Billy Crain (Henry Paul Band, Outlaws)

Billy Crain

Introduction by Rich Harper

Anyone who has a love of Southern Rock will surely know the name Crain, as it has long been synonymous with the genre.

Billy Crain has been a stalwart of the southern scene for many decades, as was his elder brother Tommy, who played for many years with the Charlie Daniels Band. Sadly Tommy passed away in 2011.

Billy is a guitarist and songwriter par excellence who first came to real prominence when Henry Paul split from the Outlaws in 1977 to form the Henry Paul Band, and Billy got the call to join. The band’s first album Grey Ghost is classic southern rock with a country feel and Billy’s work is arguably best seen on the epic title track, written in memory of the late Ronnie Van Zandt.

Billy then spent a few years with the Bellamy Brothers before leaving to pursue a successful songwriting career.

With the sad passing of the Outlaws founder Hughie Thomasson, Billy was asked to join the band and has toured extensively with the current line-up as well as recording and co-writing the band’s first studio album for nearly 20 years It’s About Pride.

You might think that would keep him busy enough, but in between his time with the Outlaws, Billy has written two albums where he played all the instruments on all the songs. Both albums, Skeletons in the Closet and Creole Shoes, are highly recommended and every song tells a story.

Like many of his contemporaries in the music business, Billy has battled against drugs and alcohol. Billy Crain in HaitiHe told me he felt there was something missing from his life and he turned to Jesus to fill that void. His faith is a huge part of his life now, and he has recently been doing missionary work after the 2010 earthquake in Haiti.

Much of the proceeds of Creole Shoes are being donated to the Chadasha Foundation, who hosted Billy during his time in Haiti.


So Billy, what does rock music mean to you?
A way to use my God-given talent.

Who was the first artist to make an impression on you?
The Kingston Trio. I just loved their folky sound and the things that they sung about.

An album, song or lyric that means a lot to you?
‘Imagine’ by John Lennon.

An artist who has stayed with you over time?
The Allman Brothers Band. There was something about the twin guitars that was so exciting, that my brother TC and I could relate to.

How do you view what you do as an artist?
Play what I believe in and stand up for.

Billy Crain - magazine coverHow is your music most often labelled? And do you think labels are helpful or limiting?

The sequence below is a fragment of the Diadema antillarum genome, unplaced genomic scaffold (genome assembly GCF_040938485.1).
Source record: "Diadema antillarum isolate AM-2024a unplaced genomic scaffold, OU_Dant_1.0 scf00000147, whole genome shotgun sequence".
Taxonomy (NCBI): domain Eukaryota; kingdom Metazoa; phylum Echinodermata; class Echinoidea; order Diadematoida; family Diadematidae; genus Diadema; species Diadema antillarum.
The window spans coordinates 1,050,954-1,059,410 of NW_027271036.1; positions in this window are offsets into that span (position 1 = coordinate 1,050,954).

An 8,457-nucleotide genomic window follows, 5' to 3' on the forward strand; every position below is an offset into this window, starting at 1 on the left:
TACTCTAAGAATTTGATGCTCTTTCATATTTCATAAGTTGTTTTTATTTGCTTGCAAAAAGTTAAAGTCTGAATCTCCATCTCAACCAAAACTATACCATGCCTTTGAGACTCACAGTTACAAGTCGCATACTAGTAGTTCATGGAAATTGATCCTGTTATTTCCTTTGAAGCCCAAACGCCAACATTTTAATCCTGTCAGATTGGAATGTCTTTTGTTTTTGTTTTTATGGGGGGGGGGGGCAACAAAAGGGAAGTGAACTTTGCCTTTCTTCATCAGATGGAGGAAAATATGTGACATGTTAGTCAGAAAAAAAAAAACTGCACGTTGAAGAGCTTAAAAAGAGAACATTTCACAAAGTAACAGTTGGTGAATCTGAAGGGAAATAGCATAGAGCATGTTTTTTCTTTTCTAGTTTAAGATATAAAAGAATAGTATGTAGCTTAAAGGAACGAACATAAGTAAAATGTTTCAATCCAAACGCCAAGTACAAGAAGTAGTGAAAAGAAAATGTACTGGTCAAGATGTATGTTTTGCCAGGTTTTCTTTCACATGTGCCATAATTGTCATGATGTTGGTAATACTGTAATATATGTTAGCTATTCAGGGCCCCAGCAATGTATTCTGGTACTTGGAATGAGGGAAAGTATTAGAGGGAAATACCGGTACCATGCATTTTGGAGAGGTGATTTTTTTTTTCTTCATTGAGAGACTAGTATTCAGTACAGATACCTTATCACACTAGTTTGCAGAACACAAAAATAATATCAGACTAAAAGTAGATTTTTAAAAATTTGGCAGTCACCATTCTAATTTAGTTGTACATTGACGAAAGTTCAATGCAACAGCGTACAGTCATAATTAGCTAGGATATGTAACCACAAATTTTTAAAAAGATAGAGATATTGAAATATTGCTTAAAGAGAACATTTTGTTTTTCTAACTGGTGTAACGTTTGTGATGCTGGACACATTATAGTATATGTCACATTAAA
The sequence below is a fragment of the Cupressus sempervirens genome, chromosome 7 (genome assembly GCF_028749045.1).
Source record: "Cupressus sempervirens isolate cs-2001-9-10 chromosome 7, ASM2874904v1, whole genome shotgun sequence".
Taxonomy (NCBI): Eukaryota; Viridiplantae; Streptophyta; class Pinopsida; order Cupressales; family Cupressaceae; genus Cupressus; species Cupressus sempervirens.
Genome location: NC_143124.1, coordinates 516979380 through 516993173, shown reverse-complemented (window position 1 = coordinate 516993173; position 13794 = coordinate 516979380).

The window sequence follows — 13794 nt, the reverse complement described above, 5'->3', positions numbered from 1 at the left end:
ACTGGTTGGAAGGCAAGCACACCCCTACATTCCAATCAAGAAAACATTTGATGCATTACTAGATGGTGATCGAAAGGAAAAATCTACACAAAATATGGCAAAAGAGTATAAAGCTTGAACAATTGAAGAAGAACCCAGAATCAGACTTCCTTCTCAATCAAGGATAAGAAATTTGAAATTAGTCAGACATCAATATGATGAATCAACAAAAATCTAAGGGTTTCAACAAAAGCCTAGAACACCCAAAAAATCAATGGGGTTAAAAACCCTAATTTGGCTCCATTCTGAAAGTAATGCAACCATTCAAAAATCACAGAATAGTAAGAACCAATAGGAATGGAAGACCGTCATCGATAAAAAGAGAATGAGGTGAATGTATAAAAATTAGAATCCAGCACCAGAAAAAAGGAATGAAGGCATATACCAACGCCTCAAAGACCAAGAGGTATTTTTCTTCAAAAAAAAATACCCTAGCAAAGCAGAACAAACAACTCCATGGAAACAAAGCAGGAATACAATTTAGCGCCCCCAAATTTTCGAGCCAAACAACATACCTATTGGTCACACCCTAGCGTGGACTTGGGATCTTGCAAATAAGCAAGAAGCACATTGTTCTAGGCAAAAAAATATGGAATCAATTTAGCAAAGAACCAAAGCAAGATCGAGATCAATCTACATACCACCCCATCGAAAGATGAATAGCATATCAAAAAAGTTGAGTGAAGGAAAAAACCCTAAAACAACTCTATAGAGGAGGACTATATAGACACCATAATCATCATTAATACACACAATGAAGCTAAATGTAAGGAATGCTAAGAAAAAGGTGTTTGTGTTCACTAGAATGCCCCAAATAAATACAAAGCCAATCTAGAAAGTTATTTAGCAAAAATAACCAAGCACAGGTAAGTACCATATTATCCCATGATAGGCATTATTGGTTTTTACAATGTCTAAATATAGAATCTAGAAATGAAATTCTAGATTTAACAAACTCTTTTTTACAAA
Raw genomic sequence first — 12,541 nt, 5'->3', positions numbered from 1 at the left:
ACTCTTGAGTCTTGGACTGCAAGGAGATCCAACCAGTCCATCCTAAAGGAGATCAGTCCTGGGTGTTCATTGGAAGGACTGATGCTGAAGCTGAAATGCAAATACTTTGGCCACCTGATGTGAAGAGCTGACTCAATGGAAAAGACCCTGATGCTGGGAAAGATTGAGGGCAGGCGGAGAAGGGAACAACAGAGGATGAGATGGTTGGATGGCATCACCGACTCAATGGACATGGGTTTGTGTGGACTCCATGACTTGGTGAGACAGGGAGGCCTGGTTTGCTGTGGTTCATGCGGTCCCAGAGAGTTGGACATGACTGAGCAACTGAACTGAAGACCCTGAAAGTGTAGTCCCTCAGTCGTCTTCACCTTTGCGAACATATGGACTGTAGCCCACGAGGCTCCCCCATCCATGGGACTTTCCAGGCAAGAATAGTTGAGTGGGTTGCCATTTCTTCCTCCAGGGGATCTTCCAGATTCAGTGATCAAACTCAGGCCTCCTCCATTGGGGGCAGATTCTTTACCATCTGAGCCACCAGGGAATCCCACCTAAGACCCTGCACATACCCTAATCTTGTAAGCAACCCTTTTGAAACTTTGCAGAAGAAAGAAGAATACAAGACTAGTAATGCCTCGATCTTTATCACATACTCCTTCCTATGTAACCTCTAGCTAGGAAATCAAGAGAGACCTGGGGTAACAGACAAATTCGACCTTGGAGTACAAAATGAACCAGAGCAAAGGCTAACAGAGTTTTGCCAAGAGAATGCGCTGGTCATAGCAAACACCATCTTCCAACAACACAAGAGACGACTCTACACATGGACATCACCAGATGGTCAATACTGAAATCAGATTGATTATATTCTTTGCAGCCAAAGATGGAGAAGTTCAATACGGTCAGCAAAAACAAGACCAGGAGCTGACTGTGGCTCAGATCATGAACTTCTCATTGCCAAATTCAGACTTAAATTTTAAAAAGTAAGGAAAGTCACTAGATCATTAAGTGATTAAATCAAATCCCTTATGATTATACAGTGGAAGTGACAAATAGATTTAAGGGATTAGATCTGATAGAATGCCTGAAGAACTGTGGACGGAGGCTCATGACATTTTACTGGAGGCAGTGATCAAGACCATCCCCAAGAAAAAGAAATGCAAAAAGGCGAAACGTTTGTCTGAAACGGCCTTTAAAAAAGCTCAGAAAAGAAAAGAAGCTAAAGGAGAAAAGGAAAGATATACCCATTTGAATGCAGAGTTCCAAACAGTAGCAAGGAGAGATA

A friend calls it ‘modern classic rock’. Labels are helpful if you are a young up and coming artist but for someone who is 58 like me, they are not so helpful.

From the outside there’s a strong family feel to ‘Southern Rock’ that has always seemed to me a great strength. Would you say that’s a fair perception?
Yes, very much so.

Sex, drugs and rock ‘n’ roll – jaded stereotype or the meaning of life?
Jaded stereotype.

Rock music – the spawn of the devil or a force for good?
Both! It can be used to touch a lot of people’s lives. The problem is when you turn music into idol worship, then it becomes wrong.

Does the devil really have all the good songs? Billy Crain on stage
Absolutely not!

Rock music – music for all or a tribal affair?
For all…

Dylan or Morrison?
Dylan, he made you think about the times whereas Morrison was a rock star.

What do you say to a ‘rock star’ after you say hello?
Nice to meet you…

Your best encounter with an artist as a fan?
Hanging out with Gregg Allman. It was just really cool hanging out with one of my peers growing up.

Your strangest encounter with a fan as an artist?
Selling the t-shirt off my back in South Africa! I spent 22 hours flying from San Francisco to Johannesburg and got pretty tanked. I went to the casino when I got there and lost all my money and literally sold the shirt off my back!

What makes a rock gig special?
The camaraderie and energy of the show.

Your most notable gig as an artist?
The Spectrum in Philadelphia with the Allman Brothers . I just remember the Henry Paul Band being really great and the crowd going absolutely wild that night!

Your most memorable gig as a fan?
The Allman Brothers Band in 1971 in a little club called the Place in Miami, Fla.  It was a tiny little club and we were right up front by Duane Allman.

Is there a particular piece of music, or album or performance for which you would most like to be remembered?
The solo on ‘Grey Ghost’.

What would you say to people who say that rock or the rock era is dead?
I’m still alive and kicking and have a bank account!

And finally, what are you up to at the moment?
Promoting my new CD Creole Shoes and getting ready to start writing for BCIII. Also come check out my website

Billy Crain's latest album Creole Shoes

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